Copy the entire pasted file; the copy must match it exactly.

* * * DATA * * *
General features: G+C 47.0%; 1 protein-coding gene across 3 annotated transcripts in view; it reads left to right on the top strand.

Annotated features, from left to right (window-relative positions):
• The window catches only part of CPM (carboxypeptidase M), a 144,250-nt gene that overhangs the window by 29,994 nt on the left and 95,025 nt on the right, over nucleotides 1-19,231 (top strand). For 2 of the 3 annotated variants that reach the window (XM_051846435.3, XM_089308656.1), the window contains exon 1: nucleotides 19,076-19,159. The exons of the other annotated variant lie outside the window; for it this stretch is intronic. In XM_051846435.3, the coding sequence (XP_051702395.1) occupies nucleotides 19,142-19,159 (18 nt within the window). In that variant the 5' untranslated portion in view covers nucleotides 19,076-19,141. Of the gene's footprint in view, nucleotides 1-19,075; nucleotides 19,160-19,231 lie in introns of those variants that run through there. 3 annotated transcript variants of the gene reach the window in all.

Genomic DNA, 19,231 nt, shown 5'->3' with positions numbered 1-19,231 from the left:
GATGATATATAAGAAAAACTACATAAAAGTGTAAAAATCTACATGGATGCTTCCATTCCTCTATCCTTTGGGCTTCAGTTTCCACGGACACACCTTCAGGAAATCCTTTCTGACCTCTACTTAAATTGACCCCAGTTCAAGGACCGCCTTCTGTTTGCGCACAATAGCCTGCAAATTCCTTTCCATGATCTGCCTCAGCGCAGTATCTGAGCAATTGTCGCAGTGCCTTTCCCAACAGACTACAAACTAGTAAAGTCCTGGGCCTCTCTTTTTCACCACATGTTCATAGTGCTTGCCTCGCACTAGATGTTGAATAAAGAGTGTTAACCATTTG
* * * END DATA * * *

General features: G+C 47.0%; 1 protein-coding gene across 3 annotated transcripts in view; it reads left to right on the top strand.

Annotated features, from left to right (window-relative positions):
• The window catches only part of CPM (carboxypeptidase M), a 144,250-nt gene that overhangs the window by 29,994 nt on the left and 95,025 nt on the right, over nucleotides 1-19,231 (top strand). For 2 of the 3 annotated variants that reach the window (XM_051846435.3, XM_089308656.1), the window contains exon 1: nucleotides 19,076-19,159. The exons of the other annotated variant lie outside the window; for it this stretch is intronic. In XM_051846435.3, the coding sequence (XP_051702395.1) occupies nucleotides 19,142-19,159 (18 nt within the window). In that variant the 5' untranslated portion in view covers nucleotides 19,076-19,141. Of the gene's footprint in view, nucleotides 1-19,075; nucleotides 19,160-19,231 lie in introns of those variants that run through there. 3 annotated transcript variants of the gene reach the window in all.

Genomic DNA, 19,231 nt, shown 5'->3' with positions numbered 1-19,231 from the left:
GATGATATATAAGAAAAACTACATAAAAGTGTAAAAATCTACATGGATGCTTCCATTCCTCTATCCTTTGGGCTTCAGTTTCCACGGACACACCTTCAGGAAATCCTTTCTGACCTCTACTTAAATTGACCCCAGTTCAAGGACCGCCTTCTGTTTGCGCACAATAGCCTGCAAATTCCTTTCCATGATCTGCCTCAGCGCAGTATCTGAGCAATTGTCGCAGTGCCTTTCCCAACAGACTACAAACTAGTAAAGTCCTGGGCCTCTCTTTTTCACCACATGTTCATAGTGCTTGCCTCGCACTAGATGTTGAATAAAGAGTGTTAACCATTTG